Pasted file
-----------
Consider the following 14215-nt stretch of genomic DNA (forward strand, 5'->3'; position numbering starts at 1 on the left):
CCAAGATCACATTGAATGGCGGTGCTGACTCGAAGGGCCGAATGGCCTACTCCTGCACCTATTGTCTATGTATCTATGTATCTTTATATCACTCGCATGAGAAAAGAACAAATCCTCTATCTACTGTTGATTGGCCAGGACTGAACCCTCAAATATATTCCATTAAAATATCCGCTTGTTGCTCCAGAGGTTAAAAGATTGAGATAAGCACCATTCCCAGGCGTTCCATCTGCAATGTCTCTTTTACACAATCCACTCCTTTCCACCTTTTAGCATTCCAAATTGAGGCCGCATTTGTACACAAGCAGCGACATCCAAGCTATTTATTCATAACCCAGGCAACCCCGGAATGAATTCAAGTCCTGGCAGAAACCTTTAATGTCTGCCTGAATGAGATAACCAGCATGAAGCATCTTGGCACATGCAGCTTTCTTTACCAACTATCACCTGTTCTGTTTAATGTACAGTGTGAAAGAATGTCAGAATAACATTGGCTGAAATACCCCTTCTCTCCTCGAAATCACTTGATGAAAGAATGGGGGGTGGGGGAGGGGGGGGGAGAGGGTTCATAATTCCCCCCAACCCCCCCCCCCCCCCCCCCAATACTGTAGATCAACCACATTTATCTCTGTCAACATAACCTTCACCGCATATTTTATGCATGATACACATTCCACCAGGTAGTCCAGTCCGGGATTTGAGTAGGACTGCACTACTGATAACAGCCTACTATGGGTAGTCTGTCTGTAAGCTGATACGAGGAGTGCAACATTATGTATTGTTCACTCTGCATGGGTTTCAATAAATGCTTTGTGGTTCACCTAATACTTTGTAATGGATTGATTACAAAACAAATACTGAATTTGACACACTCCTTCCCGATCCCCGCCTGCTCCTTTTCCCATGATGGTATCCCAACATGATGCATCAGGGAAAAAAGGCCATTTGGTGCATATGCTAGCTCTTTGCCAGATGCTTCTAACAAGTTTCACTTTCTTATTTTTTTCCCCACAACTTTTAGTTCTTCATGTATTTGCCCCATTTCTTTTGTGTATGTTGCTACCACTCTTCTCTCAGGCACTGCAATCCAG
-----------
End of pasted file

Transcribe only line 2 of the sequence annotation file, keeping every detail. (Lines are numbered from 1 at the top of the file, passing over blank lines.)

CCAAGATCACATTGAATGGCGGTGCTGACTCGAAGGGCCGAATGGCCTACTCCTGCACCTATTGTCTATGTATCTATGTATCTTTATATCACTCGCATGAGAAAAGAACAAATCCTCTATCTACTGTTGATTGGCCAGGACTGAACCCTCAAATATATTCCATTAAAATATCCGCTTGTTGCTCCAGAGGTTAAAAGATTGAGATAAGCACCATTCCCAGGCGTTCCATCTGCAATGTCTCTTTTACACAATCCACTCCTTTCCACCTTTTAGCATTCCAAATTGAGGCCGCATTTGTACACAAGCAGCGACATCCAAGCTATTTATTCATAACCCAGGCAACCCCGGAATGAATTCAAGTCCTGGCAGAAACCTTTAATGTCTGCCTGAATGAGATAACCAGCATGAAGCATCTTGGCACATGCAGCTTTCTTTACCAACTATCACCTGTTCTGTTTAATGTACAGTGTGAAAGAATGTCAGAATAACATTGGCTGAAATACCCCTTCTCTCCTCGAAATCACTTGATGAAAGAATGGGGGGTGGGGGAGGGGGGGGGAGAGGGTTCATAATTCCCCCCAACCCCCCCCCCCCCCCCCCCAATACTGTAGATCAACCACATTTATCTCTGTCAACATAACCTTCACCGCATATTTTATGCATGATACACATTCCACCAGGTAGTCCAGTCCGGGATTTGAGTAGGACTGCACTACTGATAACAGCCTACTATGGGTAGTCTGTCTGTAAGCTGATACGAGGAGTGCAACATTATGTATTGTTCACTCTGCATGGGTTTCAATAAATGCTTTGTGGTTCACCTAATACTTTGTAATGGATTGATTACAAAACAAATACTGAATTTGACACACTCCTTCCCGATCCCCGCCTGCTCCTTTTCCCATGATGGTATCCCAACATGATGCATCAGGGAAAAAAGGCCATTTGGTGCATATGCTAGCTCTTTGCCAGATGCTTCTAACAAGTTTCACTTTCTTATTTTTTTCCCCACAACTTTTAGTTCTTCATGTATTTGCCCCATTTCTTTTGTGTATGTTGCTACCACTCTTCTCTCAGGCACTGCAATCCAG